ALS 423: Fundamentals of Commercial Biotech Operations
Course Number: ALS 423
Course Name: Fundamentals of Commercial Biotech Operations
Year: Second year
No. Units: 1.5
Faculty/Instructor(s): Rick Johnston
Over the last two decades, billions of dollars have flowed into research and development of biopharmaceutical medicines by research organizations and biopharmaceutical companies. However the focus of research has historically been centered on drug discovery and development, rather than on operational issues relating to drug manufacture. In the last 5-10 years has there been increasing recognition that the biopharmaceutical supply chain presents a unique production challenge not addressed by any single existing body of research. Major investment in Operational Excellence initiatives at all of the major biopharmaceutical companies is just one example of such a focus on operations.
This course focuses on issues specific to operations in biotechnology, including high variability in process operations, the need for very high supply reliability ('no patient goes without') as well as long cycle times for biotech manufacturing. Students will use cutting-edge mathematical tools and models currently developed for the industry to deal with these issues, and examine in detail the elements of modern biopharmaceutical processing and commercial automation. The focus of the course will be to give students a practical toolset for measuring and improving operational efficiency at a process as well as supply chain level. We will look at current industry practice in Lean manufacturing, Operational Excellence initiatives and how they should be adapted to deal with biotech issues. We will also look at evaluating financial metrics for such improvements using simple financial models.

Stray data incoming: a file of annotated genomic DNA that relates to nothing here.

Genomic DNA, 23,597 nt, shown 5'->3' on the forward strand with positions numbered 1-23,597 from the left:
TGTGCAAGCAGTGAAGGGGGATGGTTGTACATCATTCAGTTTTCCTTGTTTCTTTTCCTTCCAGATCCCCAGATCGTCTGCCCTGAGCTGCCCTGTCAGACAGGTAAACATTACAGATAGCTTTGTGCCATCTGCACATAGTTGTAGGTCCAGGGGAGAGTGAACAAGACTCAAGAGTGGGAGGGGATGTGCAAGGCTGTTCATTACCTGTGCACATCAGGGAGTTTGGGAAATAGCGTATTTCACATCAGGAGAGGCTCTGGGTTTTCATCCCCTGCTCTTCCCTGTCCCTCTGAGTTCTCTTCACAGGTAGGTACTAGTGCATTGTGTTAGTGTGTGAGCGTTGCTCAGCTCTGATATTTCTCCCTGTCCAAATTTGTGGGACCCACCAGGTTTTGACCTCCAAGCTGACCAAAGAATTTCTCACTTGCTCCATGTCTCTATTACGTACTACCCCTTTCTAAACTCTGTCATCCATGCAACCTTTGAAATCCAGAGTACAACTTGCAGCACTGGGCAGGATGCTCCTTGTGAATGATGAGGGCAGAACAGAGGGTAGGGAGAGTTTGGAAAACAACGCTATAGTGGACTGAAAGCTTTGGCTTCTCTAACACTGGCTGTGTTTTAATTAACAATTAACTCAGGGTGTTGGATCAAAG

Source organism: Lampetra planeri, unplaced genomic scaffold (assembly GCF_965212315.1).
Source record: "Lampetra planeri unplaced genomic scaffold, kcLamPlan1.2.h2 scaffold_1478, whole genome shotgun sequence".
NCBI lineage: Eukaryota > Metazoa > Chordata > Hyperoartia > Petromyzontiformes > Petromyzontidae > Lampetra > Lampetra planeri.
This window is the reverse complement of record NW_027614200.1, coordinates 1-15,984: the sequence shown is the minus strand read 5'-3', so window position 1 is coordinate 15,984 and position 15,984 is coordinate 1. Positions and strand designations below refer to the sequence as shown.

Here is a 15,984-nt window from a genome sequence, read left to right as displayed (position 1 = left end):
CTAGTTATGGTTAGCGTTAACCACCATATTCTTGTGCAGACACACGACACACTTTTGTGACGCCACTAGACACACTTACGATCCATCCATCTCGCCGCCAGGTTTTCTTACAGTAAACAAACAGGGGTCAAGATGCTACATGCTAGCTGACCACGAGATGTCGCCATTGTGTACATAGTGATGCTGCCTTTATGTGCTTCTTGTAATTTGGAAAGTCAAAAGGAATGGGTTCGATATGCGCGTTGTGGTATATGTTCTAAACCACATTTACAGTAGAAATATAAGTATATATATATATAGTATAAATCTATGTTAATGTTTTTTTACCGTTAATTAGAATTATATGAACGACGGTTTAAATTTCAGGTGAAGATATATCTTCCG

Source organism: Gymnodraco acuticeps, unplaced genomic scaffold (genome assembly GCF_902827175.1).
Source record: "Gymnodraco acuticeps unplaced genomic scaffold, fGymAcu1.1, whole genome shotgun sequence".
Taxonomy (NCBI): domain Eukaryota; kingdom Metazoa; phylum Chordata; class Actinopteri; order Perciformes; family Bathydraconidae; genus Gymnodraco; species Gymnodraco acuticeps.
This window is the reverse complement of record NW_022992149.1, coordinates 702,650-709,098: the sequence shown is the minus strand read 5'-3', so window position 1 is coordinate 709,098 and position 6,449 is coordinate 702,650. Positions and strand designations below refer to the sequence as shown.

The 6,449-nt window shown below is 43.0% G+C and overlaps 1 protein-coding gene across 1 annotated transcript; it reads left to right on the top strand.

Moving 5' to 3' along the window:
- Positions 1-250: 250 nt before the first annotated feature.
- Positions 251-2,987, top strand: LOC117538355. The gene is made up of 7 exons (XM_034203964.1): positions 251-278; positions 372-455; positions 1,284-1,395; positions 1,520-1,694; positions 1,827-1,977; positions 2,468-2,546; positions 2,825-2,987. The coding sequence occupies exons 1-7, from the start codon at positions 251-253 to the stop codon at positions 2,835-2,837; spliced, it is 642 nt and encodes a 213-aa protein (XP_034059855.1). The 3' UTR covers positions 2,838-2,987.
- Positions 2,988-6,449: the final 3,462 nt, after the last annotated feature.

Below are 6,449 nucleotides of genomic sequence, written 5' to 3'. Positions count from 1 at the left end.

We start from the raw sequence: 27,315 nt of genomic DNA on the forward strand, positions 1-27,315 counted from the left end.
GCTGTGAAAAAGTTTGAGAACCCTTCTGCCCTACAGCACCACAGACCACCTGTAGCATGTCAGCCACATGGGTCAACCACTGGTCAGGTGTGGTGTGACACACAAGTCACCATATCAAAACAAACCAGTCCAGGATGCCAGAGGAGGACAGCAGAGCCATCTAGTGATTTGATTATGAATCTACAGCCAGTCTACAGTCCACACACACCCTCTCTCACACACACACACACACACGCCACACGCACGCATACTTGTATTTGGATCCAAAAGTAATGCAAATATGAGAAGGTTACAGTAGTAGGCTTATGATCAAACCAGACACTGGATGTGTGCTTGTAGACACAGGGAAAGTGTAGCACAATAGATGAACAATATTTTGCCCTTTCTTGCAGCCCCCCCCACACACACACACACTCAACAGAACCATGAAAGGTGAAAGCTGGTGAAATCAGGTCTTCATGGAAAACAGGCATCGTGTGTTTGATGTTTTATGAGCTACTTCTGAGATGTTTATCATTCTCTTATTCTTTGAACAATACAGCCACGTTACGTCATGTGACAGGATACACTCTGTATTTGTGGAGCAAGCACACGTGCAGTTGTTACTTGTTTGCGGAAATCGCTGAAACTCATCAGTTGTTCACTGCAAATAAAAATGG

The course consists of lectures and in-class case studies using process modeling and simulation modeling software.
- An overview of large-scale biotech manufacturing, including automation systems at both bulk and fill / packaging facilities
- Characterizing variability and using simulation to measure and understand variability
- Causes of variability and their impact on the biotech supply chain
- Dealing with variability using various kinds of buffering
- Lean production methodology and how to reduce waste in a facility
- Introduction to inventory, supply chains, and push-pull methods in supply chains
- The bullwhip effect and the value of information in the supply chain
- Risk Management in biotech
- Financial models used to justify process improvements
In-class assignments: 50%
Final exam: 50%